Rectory and Hall


The other buildings on this site are the Rectory and the church hall. The Rectory built in 1924 replaces the old rectory which was cut off from the church when the railway was constructed. It is in neo-Georgian style with a symmetrical front and recessed porch. It is built of plastered concrete blocks and is said to have been designed and partly paid for by Thomas Rutledge. 

The requirements of the Diocese for the Rectory to be compliant with diocesan requirements have caused a number of changes including the upgrading of heating and several re-buildings of the bathroom.


The Hall was built from the material from the demolished old hall and was completed in 1920. The foundation stone was laid by Canon Ward. The Hall is a simple rectangle with a front door onto Butmaroo St and a very small kitchenette on one side and toilets on the other. Outer doors are raised off the ground, one to accommodate a removable stage. The hall is constructed of locally made brick which is inclined to wear. Timber details around the front door are robust and in keeping with the construction. The hall is probably much as it was when it was built in 1920 with more recent inclusions of a toilet and some coats of paint.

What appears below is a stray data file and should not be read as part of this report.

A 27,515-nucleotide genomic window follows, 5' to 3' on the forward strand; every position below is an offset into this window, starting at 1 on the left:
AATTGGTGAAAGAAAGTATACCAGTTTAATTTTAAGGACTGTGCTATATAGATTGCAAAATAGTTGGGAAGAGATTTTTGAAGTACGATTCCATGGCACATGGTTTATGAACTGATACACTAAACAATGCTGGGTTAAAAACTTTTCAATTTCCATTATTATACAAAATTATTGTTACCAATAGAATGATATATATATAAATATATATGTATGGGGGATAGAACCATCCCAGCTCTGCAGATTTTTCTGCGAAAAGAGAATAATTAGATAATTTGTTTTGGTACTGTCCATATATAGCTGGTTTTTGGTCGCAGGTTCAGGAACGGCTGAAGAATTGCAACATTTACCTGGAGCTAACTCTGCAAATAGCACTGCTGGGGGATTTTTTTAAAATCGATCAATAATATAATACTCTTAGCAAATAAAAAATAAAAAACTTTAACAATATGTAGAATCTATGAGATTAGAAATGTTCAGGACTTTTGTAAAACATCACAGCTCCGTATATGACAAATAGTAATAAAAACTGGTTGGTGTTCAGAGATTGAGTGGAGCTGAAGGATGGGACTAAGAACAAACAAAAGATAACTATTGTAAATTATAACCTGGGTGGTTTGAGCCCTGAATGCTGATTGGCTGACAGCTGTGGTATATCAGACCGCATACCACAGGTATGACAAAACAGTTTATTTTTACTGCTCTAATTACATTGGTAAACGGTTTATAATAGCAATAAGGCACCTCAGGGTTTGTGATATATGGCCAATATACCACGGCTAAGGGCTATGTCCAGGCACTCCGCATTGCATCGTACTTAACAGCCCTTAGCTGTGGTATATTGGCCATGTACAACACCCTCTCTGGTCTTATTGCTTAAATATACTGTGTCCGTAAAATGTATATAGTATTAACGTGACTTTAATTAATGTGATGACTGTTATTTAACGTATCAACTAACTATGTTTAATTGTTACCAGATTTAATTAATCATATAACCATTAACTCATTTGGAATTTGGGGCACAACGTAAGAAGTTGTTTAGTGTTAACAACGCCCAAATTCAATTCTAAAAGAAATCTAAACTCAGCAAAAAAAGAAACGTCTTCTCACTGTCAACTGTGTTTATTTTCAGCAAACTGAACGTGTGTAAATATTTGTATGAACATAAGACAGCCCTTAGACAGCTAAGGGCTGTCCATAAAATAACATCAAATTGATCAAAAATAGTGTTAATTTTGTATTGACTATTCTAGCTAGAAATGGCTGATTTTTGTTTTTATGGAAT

The Parish was initially nurtured by Bishop Broughton of Australia and Bishop Thomas of Goulburn, who visited and ministered to the small and struggling congregation from 1840 to 1893. The first resident pastor was James Dodwell appointed in 1877.


There have been 31 rectors and a number of locums appointed to the parish ministering to the congregation 137 years, since 1877. While this amounts to an average stay of 4+ years, there have been a number who have stayed considerably longer including Revs Julius Scott, Arthur Champion, Horace Walton, Peter Brown and Robin Long. There are others who have left a significant legacy in a very short time. A full list can be found in ‘Deep and Lasting Foundations’  by Stone and Body. The current rector is Rev. Michael Pailthorpe.


The principal changes in worship and ordinances in church government have occurred at a diocesan level and have been carried out fairly obediently at parish level. These include a diocesan levy, the payment of clergy through the diocesan office, the eligibility for women to serve on synod 196 and as ministers (1992), the use of the Australian Prayer book and two changes in hymn books.


The bishops of the diocese have conducted services at St Philip’s and the other churches throughout the years.


Special worship activities over the past years have included beating the bounds of the parish, pilgrimages to the cathedral, blessing of the pets and processing through the town on Palm Sunday and at Christmas.  The church maintains a significant presence in the local schools, with six scripture classes conducted every week, overseen and shared by the current rector.

Bungendore has had a strong ecumenical focus over the last half century with a combined church rodeo and spring ball for fundraising, a combined church choir and a number of joint services with St Mary’s Catholic Church.